Avoiding arbitration is NHL's preferred path
By Stu Hackel
It's salary arbitration time in the NHL, one of the most complicated and often anti-climactic periods of the offseason.
The first of hearings took place on Wednesday when defenseman Chris Campoli was awarded $2.5 million for next season. But the Blackhawks walked away from the award, which they indicated they would do when the sides couldn't reach a negotiated settlement last week and signed free agent defenseman Sami Lepisto instead for $750,000, substantially less than the $2.75 million Campoli was reportedly seeking. So Campoli is now an unrestricted free agent.
For Blackhawks fans, the lingering image of Campoli will be his turnover in overtime of Game 7 of the opening round against Vancouver in April that led to Alex Burrows' series-winning goal...
...but Hawks GM Stan Bowman was anything but critical of Campoli's performance for Chicago last season. “It was apparent from the beginning that their salary demands were just not in concert with where we see him fitting in with our team,” Bowman said (quoted in The Arlington Daily Herald) after negotiations failed. “He obviously played well for us in the short time he was here and we wanted to bring him back, but it didn't work for him. He sees himself in a different category than we did price-wise.”
The rest of the arbitration hearings thus far have all been avoided. The most recent dodge came when the Rangers and their top scorer Brandon Dubinsky agreed on a four-year deal reportedly worth $16.8 million. His hearing was scheduled for today. Two hearings had been set for Wednesday, but last-minute agreements between the Lightning and Teddy Purcell and the Coyotes and Lauri Korpikoski made them unnecessary, too.
The next scheduled hearings are next week when the Canadiens and defenseman Josh Gorges are slated to debate his worth in front of an arbitrator as are the Rangers and sparkplug forward Ryan Callahan. No doubt, they'll be working hard to reach a deal before then.
The two most interesting cases are set for early August between Shea Weber and the Predators and Zach Parise and the Devils. In each, the team filed for arbitration, which guarantees the players in question will remain with their teams for one more year and prevents an RFA offer sheet from another club. The Devils and Predators continue to negotiate with core players who are considered essential to each club's future.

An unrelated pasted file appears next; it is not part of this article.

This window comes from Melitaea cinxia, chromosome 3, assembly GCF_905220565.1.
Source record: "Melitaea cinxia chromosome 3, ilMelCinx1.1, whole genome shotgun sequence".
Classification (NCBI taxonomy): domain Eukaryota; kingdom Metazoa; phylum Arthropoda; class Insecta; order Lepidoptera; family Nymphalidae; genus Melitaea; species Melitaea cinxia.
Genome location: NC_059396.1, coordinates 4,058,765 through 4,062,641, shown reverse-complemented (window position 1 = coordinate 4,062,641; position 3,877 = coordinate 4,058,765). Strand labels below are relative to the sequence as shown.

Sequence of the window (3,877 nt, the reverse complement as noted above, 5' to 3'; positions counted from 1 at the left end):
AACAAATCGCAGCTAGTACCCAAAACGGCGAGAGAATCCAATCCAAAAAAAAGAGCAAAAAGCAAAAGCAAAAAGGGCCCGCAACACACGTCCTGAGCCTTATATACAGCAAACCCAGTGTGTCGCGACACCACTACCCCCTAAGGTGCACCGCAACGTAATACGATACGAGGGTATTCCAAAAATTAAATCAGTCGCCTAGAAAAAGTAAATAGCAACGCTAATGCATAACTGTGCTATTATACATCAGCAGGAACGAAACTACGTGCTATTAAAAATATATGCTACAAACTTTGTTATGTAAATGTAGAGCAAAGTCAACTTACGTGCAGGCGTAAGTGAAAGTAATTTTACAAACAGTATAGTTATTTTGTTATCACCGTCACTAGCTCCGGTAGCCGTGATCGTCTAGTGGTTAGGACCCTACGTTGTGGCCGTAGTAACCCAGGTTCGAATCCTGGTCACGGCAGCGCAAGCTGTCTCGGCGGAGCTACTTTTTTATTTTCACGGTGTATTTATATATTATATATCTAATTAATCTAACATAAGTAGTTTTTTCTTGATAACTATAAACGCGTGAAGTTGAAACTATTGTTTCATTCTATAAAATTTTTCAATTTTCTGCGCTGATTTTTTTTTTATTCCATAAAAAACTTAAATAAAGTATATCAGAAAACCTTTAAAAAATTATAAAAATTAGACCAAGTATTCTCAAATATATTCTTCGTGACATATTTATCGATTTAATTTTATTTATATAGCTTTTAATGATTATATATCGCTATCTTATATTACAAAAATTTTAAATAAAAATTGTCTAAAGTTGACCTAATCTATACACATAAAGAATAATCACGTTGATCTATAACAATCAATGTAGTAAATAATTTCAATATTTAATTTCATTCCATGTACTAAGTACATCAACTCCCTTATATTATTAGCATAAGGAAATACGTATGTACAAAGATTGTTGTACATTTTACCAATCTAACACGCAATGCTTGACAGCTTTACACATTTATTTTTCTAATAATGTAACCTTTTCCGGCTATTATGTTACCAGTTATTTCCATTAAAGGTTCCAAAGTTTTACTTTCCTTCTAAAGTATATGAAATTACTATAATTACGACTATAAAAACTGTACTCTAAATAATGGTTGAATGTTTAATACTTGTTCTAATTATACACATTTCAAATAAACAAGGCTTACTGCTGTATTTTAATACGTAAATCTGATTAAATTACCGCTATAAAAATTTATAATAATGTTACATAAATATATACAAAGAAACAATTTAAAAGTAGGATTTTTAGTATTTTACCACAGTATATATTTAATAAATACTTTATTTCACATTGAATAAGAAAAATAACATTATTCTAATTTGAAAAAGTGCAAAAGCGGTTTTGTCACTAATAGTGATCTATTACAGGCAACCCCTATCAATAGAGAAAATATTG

The reality of going to the hearing often accelerates negotiations because, generally, teams and players want to avoid arbitration. For one thing, the process is fraught with unknowns. The team presents a proposed salary, the player presents another and the arbitrator can choose either or any figure in between. (Here's a short blog post about evidence that is and is not admissible in a hearing and some other basic rules, and a good one that's a little more detailed and recent.) If the team doesn't like the result, it can walk away from the award in some cases (provided the player, not the club, had filed for arbitration, and it was for a one-year deal, among other limitations). The player can then elect to become an unrestricted free agent. So there are lots of complexities and unpredictable variables here. No one in hockey especially likes complexities and unknowns, not even the lawyers.
Equally important in why everyone is wary of arbitration is that the hearings can be fairly contentious with the club arguing why the player is not worthy of the money he is requesting. No team really wants to make disparaging remarks about a player it also wants on its roster. That can be damaging to the player's confidence or erode his trust in the organization.
Probably the most famous case of that came in 1997 when Islanders goalie Tommy Salo filed for arbitration. He was 25, had just finished his first full NHL season, and had become the Isles' Number 1 goalie, posting some good stats for a last place club in the seven-team Atlantic Division. As related by former Islander beat writers Peter Botte and Alan Hahn in their book Fishsticks, Salo was a sensitive guy who didn't handle criticism well and his agents didn't adequately prepare him for the potentially contentious nature of the hearing.
Sure enough, Isles GM Mike Milbury (who. as TV viewers know, has all the sensitivity of a gravel road and for whom criticism is a raison d'etre) testified as to the goalie's conditioning, or lack thereof, and made remarks so critical of Salo that the netminder broke down and began crying, forcing his agent to ask for a break in the hearing so he could regain his composure. The relationship between the goalie and GM, which wasn't strong to begin with, deteriorated irreparably from there and Milbury eventually traded Salo to Edmonton where he, like a few others Milbury traded, became a star.
That cautionary tale still haunts the arbitration process. In his coverage of the preparations for the Dubinsky hearing, Larry Brooks of The New York Post reported that the Rangers were planning on having a lawyer present their case, not GM Glen Sather (who wasn't going to attend) or assistant GM Jeff Gorton, in hope of distancing the team from any critical remarks that were made about Dubi.
But it doesn't matter now and avoiding the process is the way most of the 22 arbitration cases filed this summer will go. Better that than uttering nasty words or having to walk away from an award.